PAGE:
Why you can’t discuss online learning without acknowledging this

The U.S. is not the only country with such regulations. Many others, including the United Kingdom, Australia, New Zealand, Canada, Japan, and more, have similar guidelines. But the U.S. often serves as a bellwether for such issues—where U.S. institutions are facing such challenges, similar challenges are likely to soon emerge elsewhere.

So what should educational institutions do to make their campuses, both physical and virtual, friendly to disabled students while protecting themselves from similar lawsuits?

The Black and White Answer

The Harvard, MIT, and Netflix cases all make it clear that any public-facing materials must be properly captioned. This is no longer a nice-to-have: any campus that is not working on getting all of its public-facing materials captioned to ADA-508 compliance is sitting on a ticking time bomb. This isn’t just a matter of academic materials, either: schools should be looking at their marketing materials, alumni relations, and campus news videos as well.

The Shades of Gray

But what about the material that’s not public facing? Library and archival footage require special access privileges; course materials are usually restricted to just the students taking the classes. So far, there have not been any cases challenging this. At the moment, it may be safe to leave materials uncaptioned until a student asks for an accommodation, the same way schools do not necessarily keep every book on hand in Braille.

But that does not necessarily mean that this is the wisest course. Treating compliance issues in a tactical manner can be costly in one-off transcriptions, time, and potential confusion. Being reactive rather than proactive leaves administrators scrambling at one of the busiest times of the year each time a new semester starts. Increasingly, schools are starting to treat the issue strategically. Automated transcription ordering is now embedded in some video portals, making it easier to mass-caption whole swaths of the video catalog. A best practice would be to start with the core curriculum for the maximum bang for the buck, and then work outwards, to create a fully compliant catalog across the institution.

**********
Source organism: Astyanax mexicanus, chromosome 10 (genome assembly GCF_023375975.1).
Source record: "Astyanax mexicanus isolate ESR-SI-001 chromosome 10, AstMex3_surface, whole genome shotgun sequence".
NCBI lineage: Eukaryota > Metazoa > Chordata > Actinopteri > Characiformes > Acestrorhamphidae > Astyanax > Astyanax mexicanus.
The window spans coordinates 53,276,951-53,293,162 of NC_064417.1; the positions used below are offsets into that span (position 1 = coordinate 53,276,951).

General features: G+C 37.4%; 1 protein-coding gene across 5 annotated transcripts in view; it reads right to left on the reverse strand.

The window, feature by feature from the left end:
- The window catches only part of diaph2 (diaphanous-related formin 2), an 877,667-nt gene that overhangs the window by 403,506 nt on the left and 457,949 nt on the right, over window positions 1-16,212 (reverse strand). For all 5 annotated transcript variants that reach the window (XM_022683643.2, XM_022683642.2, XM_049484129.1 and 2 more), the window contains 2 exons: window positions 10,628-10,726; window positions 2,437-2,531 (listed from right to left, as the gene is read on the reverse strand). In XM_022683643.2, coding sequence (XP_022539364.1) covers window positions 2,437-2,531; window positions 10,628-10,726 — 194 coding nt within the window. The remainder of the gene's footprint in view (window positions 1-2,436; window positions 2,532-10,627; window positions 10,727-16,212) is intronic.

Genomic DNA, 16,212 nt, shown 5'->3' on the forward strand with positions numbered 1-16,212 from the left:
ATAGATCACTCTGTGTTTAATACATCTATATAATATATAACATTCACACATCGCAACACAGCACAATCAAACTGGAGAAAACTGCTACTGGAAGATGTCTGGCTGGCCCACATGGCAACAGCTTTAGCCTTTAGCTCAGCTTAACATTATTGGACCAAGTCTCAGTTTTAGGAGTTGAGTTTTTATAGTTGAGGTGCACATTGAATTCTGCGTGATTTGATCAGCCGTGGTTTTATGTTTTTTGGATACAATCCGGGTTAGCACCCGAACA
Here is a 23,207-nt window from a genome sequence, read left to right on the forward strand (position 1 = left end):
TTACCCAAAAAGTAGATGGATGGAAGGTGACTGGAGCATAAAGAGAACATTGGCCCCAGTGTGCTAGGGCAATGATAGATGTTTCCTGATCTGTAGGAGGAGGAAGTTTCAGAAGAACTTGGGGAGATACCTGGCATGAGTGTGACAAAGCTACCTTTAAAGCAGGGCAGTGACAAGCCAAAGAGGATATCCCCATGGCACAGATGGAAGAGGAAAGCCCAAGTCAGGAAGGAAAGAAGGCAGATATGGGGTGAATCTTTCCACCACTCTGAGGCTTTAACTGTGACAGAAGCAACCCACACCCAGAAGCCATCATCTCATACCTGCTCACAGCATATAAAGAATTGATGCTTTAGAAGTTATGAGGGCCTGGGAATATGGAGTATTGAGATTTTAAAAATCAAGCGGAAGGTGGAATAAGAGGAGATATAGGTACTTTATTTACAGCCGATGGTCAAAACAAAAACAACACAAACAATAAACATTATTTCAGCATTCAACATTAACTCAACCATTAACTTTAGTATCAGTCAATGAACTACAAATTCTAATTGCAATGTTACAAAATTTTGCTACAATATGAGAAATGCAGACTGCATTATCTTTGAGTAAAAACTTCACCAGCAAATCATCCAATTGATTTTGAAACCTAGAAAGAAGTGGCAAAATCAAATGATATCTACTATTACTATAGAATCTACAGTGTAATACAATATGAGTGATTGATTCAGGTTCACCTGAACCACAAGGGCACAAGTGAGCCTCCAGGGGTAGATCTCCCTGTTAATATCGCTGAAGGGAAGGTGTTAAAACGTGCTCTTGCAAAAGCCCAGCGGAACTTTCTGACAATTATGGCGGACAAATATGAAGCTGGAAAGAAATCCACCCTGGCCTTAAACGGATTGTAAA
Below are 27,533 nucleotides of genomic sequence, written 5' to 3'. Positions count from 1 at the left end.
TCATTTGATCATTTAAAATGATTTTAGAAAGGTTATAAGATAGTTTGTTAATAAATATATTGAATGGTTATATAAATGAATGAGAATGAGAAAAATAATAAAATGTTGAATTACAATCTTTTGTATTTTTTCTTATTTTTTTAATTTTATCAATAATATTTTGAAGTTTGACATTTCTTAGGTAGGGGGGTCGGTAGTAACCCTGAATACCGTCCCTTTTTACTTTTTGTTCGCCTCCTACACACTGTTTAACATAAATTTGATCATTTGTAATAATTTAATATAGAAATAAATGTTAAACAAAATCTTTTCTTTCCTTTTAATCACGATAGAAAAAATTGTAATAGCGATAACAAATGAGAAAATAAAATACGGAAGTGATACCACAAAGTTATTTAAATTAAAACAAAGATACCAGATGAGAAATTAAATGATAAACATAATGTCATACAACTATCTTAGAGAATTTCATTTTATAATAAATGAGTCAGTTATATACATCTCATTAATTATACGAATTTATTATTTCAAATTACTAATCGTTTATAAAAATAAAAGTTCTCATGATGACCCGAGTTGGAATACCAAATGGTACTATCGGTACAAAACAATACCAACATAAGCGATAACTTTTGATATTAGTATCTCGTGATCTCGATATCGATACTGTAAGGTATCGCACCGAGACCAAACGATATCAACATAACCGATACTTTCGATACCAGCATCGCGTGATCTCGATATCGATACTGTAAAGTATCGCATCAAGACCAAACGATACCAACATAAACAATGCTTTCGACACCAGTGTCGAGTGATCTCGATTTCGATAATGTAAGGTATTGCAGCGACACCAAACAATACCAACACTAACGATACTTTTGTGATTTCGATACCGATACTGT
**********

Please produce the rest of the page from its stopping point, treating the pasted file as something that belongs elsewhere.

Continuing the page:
Not Just One Population Served

Once videos are properly captioned, schools often find that their students with disabilities are not the only ones to benefit from accurate captioning. A study of subtitles in the UK found that 80 percent of people using closed captioning are not actually deaf or hard of hearing. Captioning turns out to have plenty of additional benefits:

  • Captions make it easier to understand dense technical terms, fast speakers, accents, or other challenging audio tracks.
  • Viewers for whom English is a second language or with learning disabilities find written captions easier to follow.
  • Students are able to watch videos in sound-sensitive locations, such as libraries.
  • Captions increase viewer engagement .
  • Interactive transcripts make video content searchable within the video itself (for greater understanding), throughout the video portal (for better discovery), or even on the web (for increased SEO).

Captioning video content makes that content more accessible, discoverable, and usable by the entire student and staff body. Not only is it the required thing to do—it’s also the right thing to do.

eSchool Media Contributors

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